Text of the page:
Vote NextGen Earth, the Great Debate
Wednesday 5th July 2017
It was very enthusiastic audience that met with our three panellists at Masters of Disaster: NextGen Earth, an interactive, proleptic, and kind of apocalyptic sustainability discussion that formed part of the Oxfordshire Science Festival and Oxford Green Week this June.
Armed with voting pads, the audience scrutinised the speakers as they pitched their concerns about our oceans, habitats and food sustainability, an interlocking and inter-dependent entanglement of issues that all stem from one thing – human beings.
We discussed energy technology, climate change and carbon monitoring, the impact of the oceans on our health and lifestyles, and cultural shifts away from smoking, single-use plastic and meats such as lamb. The speakers vied for the audience votes that would give their protective and remedial measures a chance to change the world.
Named endearingly by the audience as ‘Sea Guy’, Steve Rocliffe from Blue Ventures pitched the need for recovery zones for fisheries, community-led changes in fish farming policies, and immediate ecological protection of the reefs as they are now, and not as they were yesterday.
‘Land Guy’ James Bullock from the Centre for Ecology and Hydrology called for the immediate restoration of 15 per cent of the world’s degraded habitats, including artificial reefs and wildflower growing to encourage biological pest management, an investment project with relatively quick payback in terms of hard cash.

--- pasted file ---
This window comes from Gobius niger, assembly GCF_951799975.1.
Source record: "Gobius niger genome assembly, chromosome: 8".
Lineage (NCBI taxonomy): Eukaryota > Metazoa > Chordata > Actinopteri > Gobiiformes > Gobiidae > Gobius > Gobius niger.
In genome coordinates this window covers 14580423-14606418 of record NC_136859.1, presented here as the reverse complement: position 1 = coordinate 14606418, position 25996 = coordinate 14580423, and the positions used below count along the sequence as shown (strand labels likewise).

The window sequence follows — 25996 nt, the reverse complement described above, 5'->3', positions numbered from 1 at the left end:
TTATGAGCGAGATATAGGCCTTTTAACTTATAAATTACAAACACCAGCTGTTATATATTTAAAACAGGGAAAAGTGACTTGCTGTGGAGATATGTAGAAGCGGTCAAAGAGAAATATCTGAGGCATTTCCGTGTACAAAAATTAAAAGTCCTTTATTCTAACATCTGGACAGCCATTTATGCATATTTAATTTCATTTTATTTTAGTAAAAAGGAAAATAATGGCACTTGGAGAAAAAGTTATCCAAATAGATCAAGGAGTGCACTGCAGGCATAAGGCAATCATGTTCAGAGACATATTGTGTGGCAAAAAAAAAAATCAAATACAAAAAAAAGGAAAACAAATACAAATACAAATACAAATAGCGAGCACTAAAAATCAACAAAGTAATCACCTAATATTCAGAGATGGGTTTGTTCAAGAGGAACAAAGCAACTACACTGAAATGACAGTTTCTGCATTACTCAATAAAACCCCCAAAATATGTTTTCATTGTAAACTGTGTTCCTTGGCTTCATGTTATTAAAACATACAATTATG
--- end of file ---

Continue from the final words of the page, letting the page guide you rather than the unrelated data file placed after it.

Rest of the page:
John Ingram from the Environmental Change Institute, University of Oxford (aka ‘Food Guy’) delivered his pitch on balancing supply and demand – both up and down – managing demand by encouraging a cultural move away from unsustainable food sources like beef.
“The audience had a lot they wanted to say and ask,” said Michaela Livingstone, event Chair and Public Engagement Facilitator at the University of Oxford; “This is clearly an area where people are keen to know more and contribute their ideas.”
“And y’know, love the format,” she adds: “Researchers should use formats like this more often – it’s an engaging and fun way to foster some serious discussion and encourages participation from both parties.”
As well as asking probing questions at this fast-paced intensive discussion, the audience also voted with a razor-sharp determination, keeping the tables relatively well balanced between the three challenges of protecting our oceans, land and food throughout, and not giving away too much of their allegiances.
We concluded that all three are fairly evenly important – the important thing now is to embrace action!
Blog by Rowena Fletcher Wood
Programme Delivery Officer